Boutros Boutros-Ghali was born in Cairo, Egypt in 1922. He has a long and distinguished career as a diplomat, jurist, scholar, and author, and served as the sixth Secretary-General to the United Nations from 1992 to 1996. Boutros-Ghali has been an active participant in meetings dealing with international law, human rights, economic and social development, decolonization, the Middle East, international humanitarian law, the rights of ethnic and other minorities, non-alignment, development in the Mediterranean, and Afro-Arab cooperation. The only comments I have read that put a human face on the man are that he's married and that he's irascible, so this write-up is going to be fact-filled and dry.
Boutros-Ghali graduated from Cairo University in 1946 and earned a PhD in international law from Paris University in 1949. The same year he was appointed professor of International Law and International Relations at Cairo University, a position which he held until 1977. He became president of the Centre of Political and Strategic Studies in 1975 and president of the African Society of Political Studies in 1980. He was a Fulbright Research Scholar at Columbia University from 1954 to 1955, Director of the Centre of Research of The Hague Academy of International Law from 1963 to 1964, and Visiting Professor at the Faculty of Law at Paris University from 1967 to 1968.
Boutros-Ghali was a member of the International Law Commission from 1979 until 1991, and is a member of the Institute of International Law, the International Institute of Human Rights, the African Society of Political Studies and the Académie des sciences morales et politique (Académie française, Paris). In 1978 he attended the Camp David Summit Conference and had a role in negotiating the Camp David accords between Egypt and Israel. He led many Egyptian delegations to meetings of the Organization of African Unity and the Movement of Non-Aligned Countries and headed Egypt's delegation to the General Assembly in 1979, 1982 and 1990. He served as Egyptian Minister of State for Foreign Afffairs from 1977 to 1991 and Deputy Prime Minister for Foreign Affairs from 1991 to 1992. He has published more than 100 books, essays and articles on regional and international affairs, law and diplomacy, and political science.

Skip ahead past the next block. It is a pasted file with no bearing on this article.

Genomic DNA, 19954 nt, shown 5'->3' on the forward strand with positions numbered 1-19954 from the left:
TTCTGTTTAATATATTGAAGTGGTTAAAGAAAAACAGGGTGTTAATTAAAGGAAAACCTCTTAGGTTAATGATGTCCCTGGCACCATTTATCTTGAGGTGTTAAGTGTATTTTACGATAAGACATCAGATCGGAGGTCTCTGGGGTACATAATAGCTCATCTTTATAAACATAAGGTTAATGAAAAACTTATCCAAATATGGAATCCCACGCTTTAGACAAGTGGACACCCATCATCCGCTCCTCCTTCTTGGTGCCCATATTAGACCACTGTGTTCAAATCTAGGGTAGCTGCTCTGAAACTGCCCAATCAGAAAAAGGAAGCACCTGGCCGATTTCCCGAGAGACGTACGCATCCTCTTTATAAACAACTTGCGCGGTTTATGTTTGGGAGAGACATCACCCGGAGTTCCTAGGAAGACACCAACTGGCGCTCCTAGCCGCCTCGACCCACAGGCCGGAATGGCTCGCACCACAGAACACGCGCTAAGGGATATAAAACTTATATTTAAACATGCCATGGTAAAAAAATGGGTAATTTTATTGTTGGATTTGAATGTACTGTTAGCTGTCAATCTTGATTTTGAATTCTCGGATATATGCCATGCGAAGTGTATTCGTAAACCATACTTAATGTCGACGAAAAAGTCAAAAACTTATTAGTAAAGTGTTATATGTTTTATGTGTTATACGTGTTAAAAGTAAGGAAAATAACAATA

The first African and Arab head of the United Nations, he wanted to streamline the Secretariat and strengthen the UN's peacekeeping role. He worked to overcome the crises in Angola and Somalia, and launched the United Nations Transition Authority in Cambodia to help establish stability in that war-ravaged country. He originally said that he would only serve one term, but in 1996 anounced that he had decided to seek reelection, a bid which was opposed by the United States, which called his reforms half-hearted. Though the other fourteen members of the Security Council supported his reelection, the United States, one of the five members of the Council with veto power, exercised it and blocked the reelection. Boutros-Ghali's supporters said the US had used him as a scapegoat for their own dissatisfaction with the UN, in particular its bloated bureaucracy, their huge financial contribution to its upkeep, and their inability to dictate its policies and foci.
Boutros-Ghali was succeeded at the UN by Kofi Annan. From 1997 to 2002 Boutros-Ghali was Secretary-General of La Francophonie, an organization of French-speaking nations.
A biography of Boutros-Ghali at the United Nations website gives a dizzying list of his accomplishments and honours.